When computers spin out images, a child’s mind stops working.

A delightful concocted video shows how medieval readers unused to the idea of books might have received their arrival. An adult learner/reader is waiting for his tutor to come along and show him how to handle a book: how to position it, open it, turn page upon page, go back to the first or second page if the reader wants to revisit and lastly how to close the book.

“How do I open it again?” shrieks the learner holding the book wrong side up when the ‘tutor’ closes the book and stands up to go.

“L-i-i-ke, this!” says the teacher turning the book the right way up and opening the book to the first page again. “Remember to keep it firmly closed when you finish.”

That video would remind every one of us of our first encounters with the PC and Kindle. But if you watch how speedily children pick up technology of any kind you would believe that love of it is hard-wired into us. The iPad and the PC give us a grand illusion: that by being netted into a neutral body of information we are in control of a world of knowledge. Now that might be partially true but my concern is the learning experience. How do children handle this world of information, turn it into knowledge, spend time thinking about it and assimilating it?

I’m not ignoring the benefits. For a child (under seven) who can use an iPad or a laptop, there are not many things that can outstrip a computer; but caretakers everywhere must understand that if young children are allowed free access to computers, they are missing the opportunity to develop the personal, social and emotional skills they will need to function effectively right through life.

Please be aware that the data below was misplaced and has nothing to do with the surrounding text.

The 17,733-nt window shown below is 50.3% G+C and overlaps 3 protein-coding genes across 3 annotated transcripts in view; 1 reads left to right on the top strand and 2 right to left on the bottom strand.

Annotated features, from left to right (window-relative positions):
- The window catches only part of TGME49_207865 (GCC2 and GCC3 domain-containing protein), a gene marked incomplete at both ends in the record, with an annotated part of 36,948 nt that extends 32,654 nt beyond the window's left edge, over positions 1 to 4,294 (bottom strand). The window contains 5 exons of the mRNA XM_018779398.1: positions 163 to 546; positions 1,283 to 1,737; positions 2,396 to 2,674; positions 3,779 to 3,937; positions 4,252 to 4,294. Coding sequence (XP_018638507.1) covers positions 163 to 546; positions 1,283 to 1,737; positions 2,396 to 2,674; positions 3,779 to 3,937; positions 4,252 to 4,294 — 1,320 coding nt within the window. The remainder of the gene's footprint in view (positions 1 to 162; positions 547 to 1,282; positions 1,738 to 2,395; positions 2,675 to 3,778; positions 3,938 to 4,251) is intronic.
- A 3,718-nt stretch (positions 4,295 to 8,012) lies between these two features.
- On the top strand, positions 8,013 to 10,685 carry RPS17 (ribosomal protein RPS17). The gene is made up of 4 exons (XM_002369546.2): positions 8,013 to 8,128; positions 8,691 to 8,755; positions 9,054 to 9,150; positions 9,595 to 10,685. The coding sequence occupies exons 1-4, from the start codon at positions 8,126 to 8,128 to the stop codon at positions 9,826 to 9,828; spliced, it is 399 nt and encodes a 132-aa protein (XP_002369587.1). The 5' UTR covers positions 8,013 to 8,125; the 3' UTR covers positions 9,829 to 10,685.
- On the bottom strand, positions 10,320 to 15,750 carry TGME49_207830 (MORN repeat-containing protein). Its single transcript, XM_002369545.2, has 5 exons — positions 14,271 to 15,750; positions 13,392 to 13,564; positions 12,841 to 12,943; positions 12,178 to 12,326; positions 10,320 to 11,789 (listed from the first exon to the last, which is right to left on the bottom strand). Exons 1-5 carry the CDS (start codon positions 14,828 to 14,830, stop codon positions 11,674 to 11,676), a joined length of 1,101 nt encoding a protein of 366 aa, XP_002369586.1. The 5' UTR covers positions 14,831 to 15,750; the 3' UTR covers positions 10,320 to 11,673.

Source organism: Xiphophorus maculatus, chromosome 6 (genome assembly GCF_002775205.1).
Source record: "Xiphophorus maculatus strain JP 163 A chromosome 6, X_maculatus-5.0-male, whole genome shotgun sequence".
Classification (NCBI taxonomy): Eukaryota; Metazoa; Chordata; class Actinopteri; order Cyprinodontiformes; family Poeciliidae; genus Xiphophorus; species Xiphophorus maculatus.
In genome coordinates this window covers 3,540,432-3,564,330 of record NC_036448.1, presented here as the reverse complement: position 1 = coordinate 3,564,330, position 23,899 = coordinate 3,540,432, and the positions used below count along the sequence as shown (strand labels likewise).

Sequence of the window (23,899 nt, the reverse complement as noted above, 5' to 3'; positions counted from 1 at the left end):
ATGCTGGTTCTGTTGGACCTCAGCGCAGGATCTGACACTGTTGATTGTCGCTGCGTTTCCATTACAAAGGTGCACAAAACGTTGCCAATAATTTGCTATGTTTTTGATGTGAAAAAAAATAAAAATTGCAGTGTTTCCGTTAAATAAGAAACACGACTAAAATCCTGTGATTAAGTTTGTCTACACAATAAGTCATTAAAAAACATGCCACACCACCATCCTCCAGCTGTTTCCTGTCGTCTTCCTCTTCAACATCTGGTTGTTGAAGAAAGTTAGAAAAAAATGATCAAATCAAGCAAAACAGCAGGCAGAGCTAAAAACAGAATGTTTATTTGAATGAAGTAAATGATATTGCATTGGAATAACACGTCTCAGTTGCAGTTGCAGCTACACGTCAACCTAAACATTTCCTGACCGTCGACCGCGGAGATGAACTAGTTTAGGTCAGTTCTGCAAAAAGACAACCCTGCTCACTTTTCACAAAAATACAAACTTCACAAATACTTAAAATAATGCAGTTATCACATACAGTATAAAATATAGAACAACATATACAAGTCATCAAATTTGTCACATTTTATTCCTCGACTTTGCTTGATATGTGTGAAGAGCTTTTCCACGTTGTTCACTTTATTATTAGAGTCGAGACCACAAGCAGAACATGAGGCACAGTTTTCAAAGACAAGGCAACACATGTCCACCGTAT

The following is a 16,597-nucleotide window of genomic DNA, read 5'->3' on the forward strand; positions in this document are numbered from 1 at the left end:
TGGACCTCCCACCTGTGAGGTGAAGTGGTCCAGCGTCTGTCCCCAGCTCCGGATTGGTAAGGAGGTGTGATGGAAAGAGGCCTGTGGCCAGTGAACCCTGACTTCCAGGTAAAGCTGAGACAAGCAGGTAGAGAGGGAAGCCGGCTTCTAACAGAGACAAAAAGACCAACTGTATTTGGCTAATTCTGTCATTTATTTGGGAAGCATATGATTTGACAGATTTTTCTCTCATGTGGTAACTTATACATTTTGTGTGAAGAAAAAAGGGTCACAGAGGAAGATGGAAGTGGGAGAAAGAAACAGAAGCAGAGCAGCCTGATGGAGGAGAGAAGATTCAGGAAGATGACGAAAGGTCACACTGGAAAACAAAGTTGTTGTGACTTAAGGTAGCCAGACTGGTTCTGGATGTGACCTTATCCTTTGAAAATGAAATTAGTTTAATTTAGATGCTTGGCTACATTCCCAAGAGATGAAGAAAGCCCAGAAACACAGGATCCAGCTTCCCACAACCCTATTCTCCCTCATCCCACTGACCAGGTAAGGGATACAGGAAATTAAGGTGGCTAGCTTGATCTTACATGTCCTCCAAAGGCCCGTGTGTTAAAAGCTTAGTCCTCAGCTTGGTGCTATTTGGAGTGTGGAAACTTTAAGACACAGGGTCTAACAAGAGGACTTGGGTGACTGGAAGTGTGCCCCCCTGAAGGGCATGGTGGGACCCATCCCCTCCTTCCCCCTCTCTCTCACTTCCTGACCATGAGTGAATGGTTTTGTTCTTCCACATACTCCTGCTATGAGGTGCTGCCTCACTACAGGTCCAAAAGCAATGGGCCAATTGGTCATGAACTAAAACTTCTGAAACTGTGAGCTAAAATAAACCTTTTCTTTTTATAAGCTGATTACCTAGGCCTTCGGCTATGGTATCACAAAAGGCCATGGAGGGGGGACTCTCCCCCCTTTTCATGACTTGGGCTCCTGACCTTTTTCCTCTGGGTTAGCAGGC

As a young child’s attention naturally jumps from one thing to another, and some forms of electronic media may prolong this immaturity, the developmental milestones of the human brain between the ages of six and seven are best spent in physically and linguistically enriching environments rather than with images produced in the abstract by the computer. Exciting, barely understood graphics and special effects, coupled with the temptation to click impulsively, encourage stimulus-bound behaviour which, in turn, will surely contribute to attention problems later in life.

Many teachers are worried that computers interfere with the student’s focus on language skills and imaginative thought processes; they also fear that internal negotiation is affected. In fact, in a study of child care, researchers found that children’s intelligence, academic success, and emotional stability were determined primarily by the personal and language interactions they had with adults and not by the time spent on computers. All experts are worried about computers taking precedence over social and language-related experiences. Though there are very interesting things one can do with computers, the one-on-one presence of an adult is important because children need a mentor to discuss, ask questions, and explain.

Then there is the question of handwriting! Is shifting to the keyboard really a great step? A recent article by Maria Konnikova says that “the links between handwriting and broader educational development run deep. Children not only learn to read more quickly when they first learn to write by hand, but they also remain better able to generate ideas and retain information. In other words, it’s not just what we write that matters — but how.”

Added to this is the finding that children whose learning is largely from computers begin to exhibit impatience and a lack of interest in anything or anyone but themselves. Children need lots of practice to integrate their senses through different kinds of play experiences. They must be allowed to manage their own minds and not have them controlled by an unseen mind elsewhere which doesn’t care what happens to them. When computers spin out images, the child’s mind stops working.

Is this what we want?

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